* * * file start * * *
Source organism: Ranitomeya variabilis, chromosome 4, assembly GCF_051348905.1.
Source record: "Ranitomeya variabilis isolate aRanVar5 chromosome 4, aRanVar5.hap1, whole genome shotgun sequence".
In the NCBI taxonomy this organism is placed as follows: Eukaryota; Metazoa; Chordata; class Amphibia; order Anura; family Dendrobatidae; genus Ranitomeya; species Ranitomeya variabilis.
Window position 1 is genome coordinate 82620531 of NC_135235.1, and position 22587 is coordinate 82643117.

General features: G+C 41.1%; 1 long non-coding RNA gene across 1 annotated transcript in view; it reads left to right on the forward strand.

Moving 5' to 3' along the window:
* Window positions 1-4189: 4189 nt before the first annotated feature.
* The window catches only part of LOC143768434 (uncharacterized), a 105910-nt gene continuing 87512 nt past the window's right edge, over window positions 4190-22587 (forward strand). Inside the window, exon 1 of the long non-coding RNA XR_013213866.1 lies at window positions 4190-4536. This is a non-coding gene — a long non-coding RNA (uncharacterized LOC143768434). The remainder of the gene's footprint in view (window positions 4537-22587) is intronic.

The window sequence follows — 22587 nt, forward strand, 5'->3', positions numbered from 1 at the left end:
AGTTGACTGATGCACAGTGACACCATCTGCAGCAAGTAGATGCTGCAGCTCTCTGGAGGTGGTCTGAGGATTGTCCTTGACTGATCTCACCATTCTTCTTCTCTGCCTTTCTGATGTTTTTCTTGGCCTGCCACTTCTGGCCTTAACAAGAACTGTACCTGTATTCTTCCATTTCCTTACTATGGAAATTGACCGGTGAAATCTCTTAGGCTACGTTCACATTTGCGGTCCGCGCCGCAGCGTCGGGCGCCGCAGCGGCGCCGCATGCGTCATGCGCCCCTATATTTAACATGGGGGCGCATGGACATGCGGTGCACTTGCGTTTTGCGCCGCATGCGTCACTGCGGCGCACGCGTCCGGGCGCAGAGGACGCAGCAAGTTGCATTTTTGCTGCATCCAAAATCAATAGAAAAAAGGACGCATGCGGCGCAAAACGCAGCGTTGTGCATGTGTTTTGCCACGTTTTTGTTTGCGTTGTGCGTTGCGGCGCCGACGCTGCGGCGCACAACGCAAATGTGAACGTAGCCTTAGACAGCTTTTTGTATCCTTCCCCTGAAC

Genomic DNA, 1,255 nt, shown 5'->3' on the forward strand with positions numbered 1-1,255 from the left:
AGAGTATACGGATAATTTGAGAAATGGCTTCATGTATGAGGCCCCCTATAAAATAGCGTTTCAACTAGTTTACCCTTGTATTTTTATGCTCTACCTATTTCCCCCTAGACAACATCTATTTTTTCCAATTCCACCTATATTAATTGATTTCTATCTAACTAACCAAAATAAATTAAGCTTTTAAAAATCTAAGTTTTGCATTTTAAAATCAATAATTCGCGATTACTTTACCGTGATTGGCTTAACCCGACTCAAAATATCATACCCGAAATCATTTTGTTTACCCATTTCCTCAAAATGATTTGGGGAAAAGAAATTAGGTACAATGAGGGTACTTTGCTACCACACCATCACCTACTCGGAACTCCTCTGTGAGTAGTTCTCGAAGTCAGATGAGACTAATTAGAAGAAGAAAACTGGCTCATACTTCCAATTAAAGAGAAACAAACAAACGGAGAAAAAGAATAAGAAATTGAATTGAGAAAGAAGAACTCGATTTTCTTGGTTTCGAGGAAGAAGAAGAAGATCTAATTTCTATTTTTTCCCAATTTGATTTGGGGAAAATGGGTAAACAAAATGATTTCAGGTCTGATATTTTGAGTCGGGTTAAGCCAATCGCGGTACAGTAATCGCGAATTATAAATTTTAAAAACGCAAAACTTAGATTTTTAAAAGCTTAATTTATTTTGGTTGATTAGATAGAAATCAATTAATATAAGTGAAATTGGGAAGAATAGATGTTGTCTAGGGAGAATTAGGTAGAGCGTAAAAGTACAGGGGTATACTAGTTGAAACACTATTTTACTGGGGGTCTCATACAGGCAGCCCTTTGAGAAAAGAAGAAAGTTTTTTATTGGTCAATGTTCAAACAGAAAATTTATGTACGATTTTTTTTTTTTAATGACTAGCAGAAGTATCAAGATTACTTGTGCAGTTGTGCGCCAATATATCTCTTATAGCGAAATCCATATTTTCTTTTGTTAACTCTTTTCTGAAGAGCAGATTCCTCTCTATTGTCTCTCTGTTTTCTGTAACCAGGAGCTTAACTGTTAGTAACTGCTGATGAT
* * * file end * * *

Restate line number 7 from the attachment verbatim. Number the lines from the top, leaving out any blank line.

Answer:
* Window positions 1-4189: 4189 nt before the first annotated feature.